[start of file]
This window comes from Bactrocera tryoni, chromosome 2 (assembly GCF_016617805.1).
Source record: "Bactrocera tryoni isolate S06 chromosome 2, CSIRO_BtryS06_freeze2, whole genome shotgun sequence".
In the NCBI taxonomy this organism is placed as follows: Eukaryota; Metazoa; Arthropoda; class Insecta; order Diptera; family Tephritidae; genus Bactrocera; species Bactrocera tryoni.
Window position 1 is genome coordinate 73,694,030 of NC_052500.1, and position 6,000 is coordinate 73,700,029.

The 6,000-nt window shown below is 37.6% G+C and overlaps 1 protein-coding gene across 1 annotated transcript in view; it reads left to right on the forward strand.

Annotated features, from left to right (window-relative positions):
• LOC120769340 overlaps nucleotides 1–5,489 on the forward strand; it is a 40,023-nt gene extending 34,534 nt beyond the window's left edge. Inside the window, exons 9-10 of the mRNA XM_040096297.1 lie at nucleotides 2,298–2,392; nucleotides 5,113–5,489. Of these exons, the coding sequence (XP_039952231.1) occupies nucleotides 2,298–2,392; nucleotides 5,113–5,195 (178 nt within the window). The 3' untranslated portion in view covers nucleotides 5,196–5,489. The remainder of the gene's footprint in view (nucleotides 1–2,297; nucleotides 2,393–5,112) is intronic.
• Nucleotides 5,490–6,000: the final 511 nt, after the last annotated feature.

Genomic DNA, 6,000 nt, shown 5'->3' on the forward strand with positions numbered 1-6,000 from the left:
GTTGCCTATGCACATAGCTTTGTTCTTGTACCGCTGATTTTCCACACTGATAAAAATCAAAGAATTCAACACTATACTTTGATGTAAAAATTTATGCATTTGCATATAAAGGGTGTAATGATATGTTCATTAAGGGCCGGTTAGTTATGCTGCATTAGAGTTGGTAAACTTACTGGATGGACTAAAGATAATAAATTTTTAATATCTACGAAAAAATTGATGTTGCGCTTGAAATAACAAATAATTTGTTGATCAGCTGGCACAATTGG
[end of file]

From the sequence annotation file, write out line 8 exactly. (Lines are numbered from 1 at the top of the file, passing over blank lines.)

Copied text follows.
• Nucleotides 5,490–6,000: the final 511 nt, after the last annotated feature.